Predicting the fate of a bill which would have prohibited undocumented workers from getting driver's licenses may have been as simple as glancing at a House gallery packed with Hispanic families Monday night.

What started out as a "call to action" on Spanish language radio, became a concerted and noticeable lobbying effort by the Hispanic community that was capped off by an impromptu 10:30 p.m. rally in the Capital Rotunda just as the House adjourned. The rally was punctuated by boisterous cheers from the hundreds of Hispanics, all celebrating a House decision to send HB109 back to the House Rules Committee, where it will die this session unless two-thirds of the House votes to return it to the floor. That hadn't happened by 6 p.m. Wednesday.

Ideally, said Tony Yapias, director of the state's Office of Hispanic Affairs, that spur-of-the-moment energy will sustain itself into this year's elections and next year's Legislative session, where he expected immigration to once again be an issue.

"Next year, we expect to see these bills, but we also expect to be more organized," he said. "We really came together (Monday) night, and they recognize we're here and we care."

Throughout this session, benefits given to undocumented workers have been a target of multiple bills backed by groups such as Utahns for Immigration Reform (UFIRE), although most of the bills never made it to their respective chambers for debates. A bill to remove a higher education tuition waiver for the children of undocumented workers failed in committee, as did a Senate bill that was identical to HB109.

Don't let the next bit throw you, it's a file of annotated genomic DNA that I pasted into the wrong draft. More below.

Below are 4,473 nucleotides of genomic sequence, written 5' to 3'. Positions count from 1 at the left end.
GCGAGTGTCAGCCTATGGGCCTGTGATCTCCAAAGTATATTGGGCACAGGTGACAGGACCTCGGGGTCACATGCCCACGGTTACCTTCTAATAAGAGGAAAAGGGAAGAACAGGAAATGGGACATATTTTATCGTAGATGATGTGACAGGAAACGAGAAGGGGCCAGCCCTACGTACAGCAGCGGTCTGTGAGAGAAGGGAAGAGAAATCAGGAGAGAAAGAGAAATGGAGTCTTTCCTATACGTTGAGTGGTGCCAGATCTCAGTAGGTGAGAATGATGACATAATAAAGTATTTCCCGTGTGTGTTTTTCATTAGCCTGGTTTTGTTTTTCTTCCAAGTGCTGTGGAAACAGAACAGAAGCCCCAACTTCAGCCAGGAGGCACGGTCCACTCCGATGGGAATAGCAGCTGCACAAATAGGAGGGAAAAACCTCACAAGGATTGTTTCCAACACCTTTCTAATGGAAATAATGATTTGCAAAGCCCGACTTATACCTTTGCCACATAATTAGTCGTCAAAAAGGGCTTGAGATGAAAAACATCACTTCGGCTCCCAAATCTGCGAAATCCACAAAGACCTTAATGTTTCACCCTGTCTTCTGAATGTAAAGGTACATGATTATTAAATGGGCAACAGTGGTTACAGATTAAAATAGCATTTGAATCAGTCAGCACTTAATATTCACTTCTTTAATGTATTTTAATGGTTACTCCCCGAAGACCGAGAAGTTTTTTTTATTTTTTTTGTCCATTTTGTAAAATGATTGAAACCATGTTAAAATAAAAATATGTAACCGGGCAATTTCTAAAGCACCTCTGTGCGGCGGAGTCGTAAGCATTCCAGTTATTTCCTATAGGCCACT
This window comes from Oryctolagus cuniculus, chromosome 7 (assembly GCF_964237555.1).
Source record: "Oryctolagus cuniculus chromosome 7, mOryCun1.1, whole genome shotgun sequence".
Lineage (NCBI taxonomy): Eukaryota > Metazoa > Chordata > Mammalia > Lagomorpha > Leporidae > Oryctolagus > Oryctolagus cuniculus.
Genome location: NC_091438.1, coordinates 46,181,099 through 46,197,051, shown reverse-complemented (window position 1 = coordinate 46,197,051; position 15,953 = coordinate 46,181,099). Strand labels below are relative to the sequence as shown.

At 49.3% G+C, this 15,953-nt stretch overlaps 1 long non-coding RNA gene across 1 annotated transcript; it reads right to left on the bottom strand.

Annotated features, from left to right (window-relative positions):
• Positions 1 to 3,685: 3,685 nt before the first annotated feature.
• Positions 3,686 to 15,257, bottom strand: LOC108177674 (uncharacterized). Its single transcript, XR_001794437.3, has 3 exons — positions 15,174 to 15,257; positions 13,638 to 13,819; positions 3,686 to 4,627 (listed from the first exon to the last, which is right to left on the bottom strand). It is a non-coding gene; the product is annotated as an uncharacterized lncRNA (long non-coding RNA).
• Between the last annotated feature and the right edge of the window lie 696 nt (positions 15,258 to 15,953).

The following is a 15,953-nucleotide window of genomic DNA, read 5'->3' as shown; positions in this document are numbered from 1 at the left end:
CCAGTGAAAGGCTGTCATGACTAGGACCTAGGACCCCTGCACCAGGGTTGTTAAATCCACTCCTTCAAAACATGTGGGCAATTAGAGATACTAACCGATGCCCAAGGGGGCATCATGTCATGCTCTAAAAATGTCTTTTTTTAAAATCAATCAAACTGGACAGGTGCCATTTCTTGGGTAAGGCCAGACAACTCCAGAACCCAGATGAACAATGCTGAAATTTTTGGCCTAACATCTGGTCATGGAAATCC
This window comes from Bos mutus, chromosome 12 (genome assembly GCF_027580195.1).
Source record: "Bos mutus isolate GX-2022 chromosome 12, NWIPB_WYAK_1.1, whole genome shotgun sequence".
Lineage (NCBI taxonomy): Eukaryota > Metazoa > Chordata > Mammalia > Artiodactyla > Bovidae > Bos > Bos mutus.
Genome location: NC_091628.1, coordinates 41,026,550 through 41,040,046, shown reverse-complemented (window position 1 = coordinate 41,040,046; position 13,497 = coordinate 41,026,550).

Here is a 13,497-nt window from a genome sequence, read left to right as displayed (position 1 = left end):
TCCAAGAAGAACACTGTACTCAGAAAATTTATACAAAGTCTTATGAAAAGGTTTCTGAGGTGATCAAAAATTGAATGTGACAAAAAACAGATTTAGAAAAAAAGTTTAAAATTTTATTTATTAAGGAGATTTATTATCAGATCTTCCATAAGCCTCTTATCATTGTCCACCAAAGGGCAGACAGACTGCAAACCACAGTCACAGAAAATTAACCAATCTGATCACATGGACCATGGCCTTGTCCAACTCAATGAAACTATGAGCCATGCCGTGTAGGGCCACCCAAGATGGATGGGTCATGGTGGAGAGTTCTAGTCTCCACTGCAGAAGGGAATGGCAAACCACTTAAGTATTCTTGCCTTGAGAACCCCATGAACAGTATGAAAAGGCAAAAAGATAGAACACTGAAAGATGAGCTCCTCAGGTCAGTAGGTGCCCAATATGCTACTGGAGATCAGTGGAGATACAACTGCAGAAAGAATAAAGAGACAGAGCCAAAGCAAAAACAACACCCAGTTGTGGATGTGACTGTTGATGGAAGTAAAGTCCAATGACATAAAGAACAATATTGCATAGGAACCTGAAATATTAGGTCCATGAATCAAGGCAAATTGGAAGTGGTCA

In committee hearings, legislators from both parties were reluctant to punish the children of undocumented workers or force them to break even more laws. Instead, they seemed more supportive of helping them contribute to society while here and encourage the federal government to find a solution to the immigration problem.

What life the bills did have, however, may have been taken last Thursday when The Church of Jesus Christ of Latter-day Saints, in a public statement, took no position on the bill and warned UFIRE representatives not to imply otherwise. That same day, UFIRE announced that an unidentified board member had been removed from the organization for quoting church doctrine in defense of the bills.

The lack of floor debate disappointed Rep. Mike Thompson, R-Orem, who sponsored both HB109 and HB301, which would tighten motor voter laws to prevent non-citizens from voting and has passed the House.

"When 80 percent of the people support something, we should give it more time than we did," he said.

Next year, Thompson said that there will be some similar bills next year because the immigration problem is not going away. But while opponents have characterized his bills as almost racist, he said that he was actually attempting to help all of those waiting the legally immigrate to America and that next year he may also look for laws that protect the undocumented workers from abuse.

"It puts a big burden on us," he said. "That's why we have immigration laws and people are waiting to come here."


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